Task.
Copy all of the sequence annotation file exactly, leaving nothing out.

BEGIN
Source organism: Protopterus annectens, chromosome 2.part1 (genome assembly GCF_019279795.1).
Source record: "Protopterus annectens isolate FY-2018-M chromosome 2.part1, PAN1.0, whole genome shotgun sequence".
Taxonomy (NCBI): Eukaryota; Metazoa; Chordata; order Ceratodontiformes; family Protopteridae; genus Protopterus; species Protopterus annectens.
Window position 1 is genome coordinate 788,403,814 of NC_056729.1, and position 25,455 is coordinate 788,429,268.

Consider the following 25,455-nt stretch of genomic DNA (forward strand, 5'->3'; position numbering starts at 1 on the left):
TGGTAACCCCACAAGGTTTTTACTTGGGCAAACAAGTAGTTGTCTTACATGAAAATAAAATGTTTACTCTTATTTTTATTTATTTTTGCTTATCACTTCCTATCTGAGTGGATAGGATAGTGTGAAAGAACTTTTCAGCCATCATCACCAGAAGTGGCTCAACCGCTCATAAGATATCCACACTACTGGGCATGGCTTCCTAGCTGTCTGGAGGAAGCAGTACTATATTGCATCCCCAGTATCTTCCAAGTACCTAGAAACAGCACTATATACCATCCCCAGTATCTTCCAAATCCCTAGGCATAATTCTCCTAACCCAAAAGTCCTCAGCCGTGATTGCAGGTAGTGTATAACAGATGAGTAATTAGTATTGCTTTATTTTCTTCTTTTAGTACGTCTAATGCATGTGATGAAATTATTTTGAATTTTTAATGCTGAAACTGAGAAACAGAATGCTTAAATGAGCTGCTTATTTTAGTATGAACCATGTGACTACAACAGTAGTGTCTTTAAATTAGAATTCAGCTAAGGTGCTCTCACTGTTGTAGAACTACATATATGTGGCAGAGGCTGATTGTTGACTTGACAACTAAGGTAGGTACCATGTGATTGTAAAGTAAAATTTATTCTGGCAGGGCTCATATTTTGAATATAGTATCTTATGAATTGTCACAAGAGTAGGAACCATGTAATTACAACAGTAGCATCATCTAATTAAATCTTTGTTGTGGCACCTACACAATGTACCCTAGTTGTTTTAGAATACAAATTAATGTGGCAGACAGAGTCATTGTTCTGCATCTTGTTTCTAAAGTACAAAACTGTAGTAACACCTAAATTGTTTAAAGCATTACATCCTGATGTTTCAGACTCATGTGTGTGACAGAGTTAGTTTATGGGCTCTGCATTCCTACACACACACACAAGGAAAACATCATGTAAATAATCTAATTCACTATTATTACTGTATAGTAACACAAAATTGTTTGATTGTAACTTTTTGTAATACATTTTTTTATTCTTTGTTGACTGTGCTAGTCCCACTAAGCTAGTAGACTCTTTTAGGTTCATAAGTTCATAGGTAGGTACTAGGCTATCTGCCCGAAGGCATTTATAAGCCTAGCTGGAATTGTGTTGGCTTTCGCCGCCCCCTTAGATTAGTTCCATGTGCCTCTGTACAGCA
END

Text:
Source organism: Protopterus annectens, chromosome 2.part1 (genome assembly GCF_019279795.1).
Source record: "Protopterus annectens isolate FY-2018-M chromosome 2.part1, PAN1.0, whole genome shotgun sequence".
Taxonomy (NCBI): Eukaryota; Metazoa; Chordata; order Ceratodontiformes; family Protopteridae; genus Protopterus; species Protopterus annectens.
Window position 1 is genome coordinate 788,403,814 of NC_056729.1, and position 25,455 is coordinate 788,429,268.

Consider the following 25,455-nt stretch of genomic DNA (forward strand, 5'->3'; position numbering starts at 1 on the left):
TGGTAACCCCACAAGGTTTTTACTTGGGCAAACAAGTAGTTGTCTTACATGAAAATAAAATGTTTACTCTTATTTTTATTTATTTTTGCTTATCACTTCCTATCTGAGTGGATAGGATAGTGTGAAAGAACTTTTCAGCCATCATCACCAGAAGTGGCTCAACCGCTCATAAGATATCCACACTACTGGGCATGGCTTCCTAGCTGTCTGGAGGAAGCAGTACTATATTGCATCCCCAGTATCTTCCAAGTACCTAGAAACAGCACTATATACCATCCCCAGTATCTTCCAAATCCCTAGGCATAATTCTCCTAACCCAAAAGTCCTCAGCCGTGATTGCAGGTAGTGTATAACAGATGAGTAATTAGTATTGCTTTATTTTCTTCTTTTAGTACGTCTAATGCATGTGATGAAATTATTTTGAATTTTTAATGCTGAAACTGAGAAACAGAATGCTTAAATGAGCTGCTTATTTTAGTATGAACCATGTGACTACAACAGTAGTGTCTTTAAATTAGAATTCAGCTAAGGTGCTCTCACTGTTGTAGAACTACATATATGTGGCAGAGGCTGATTGTTGACTTGACAACTAAGGTAGGTACCATGTGATTGTAAAGTAAAATTTATTCTGGCAGGGCTCATATTTTGAATATAGTATCTTATGAATTGTCACAAGAGTAGGAACCATGTAATTACAACAGTAGCATCATCTAATTAAATCTTTGTTGTGGCACCTACACAATGTACCCTAGTTGTTTTAGAATACAAATTAATGTGGCAGACAGAGTCATTGTTCTGCATCTTGTTTCTAAAGTACAAAACTGTAGTAACACCTAAATTGTTTAAAGCATTACATCCTGATGTTTCAGACTCATGTGTGTGACAGAGTTAGTTTATGGGCTCTGCATTCCTACACACACACACAAGGAAAACATCATGTAAATAATCTAATTCACTATTATTACTGTATAGTAACACAAAATTGTTTGATTGTAACTTTTTGTAATACATTTTTTTATTCTTTGTTGACTGTGCTAGTCCCACTAAGCTAGTAGACTCTTTTAGGTTCATAAGTTCATAGGTAGGTACTAGGCTATCTGCCCGAAGGCATTTATAAGCCTAGCTGGAATTGTGTTGGCTTTCGCCGCCCCCTTAGATTAGTTCCATGTGCCTCTGTACAGCA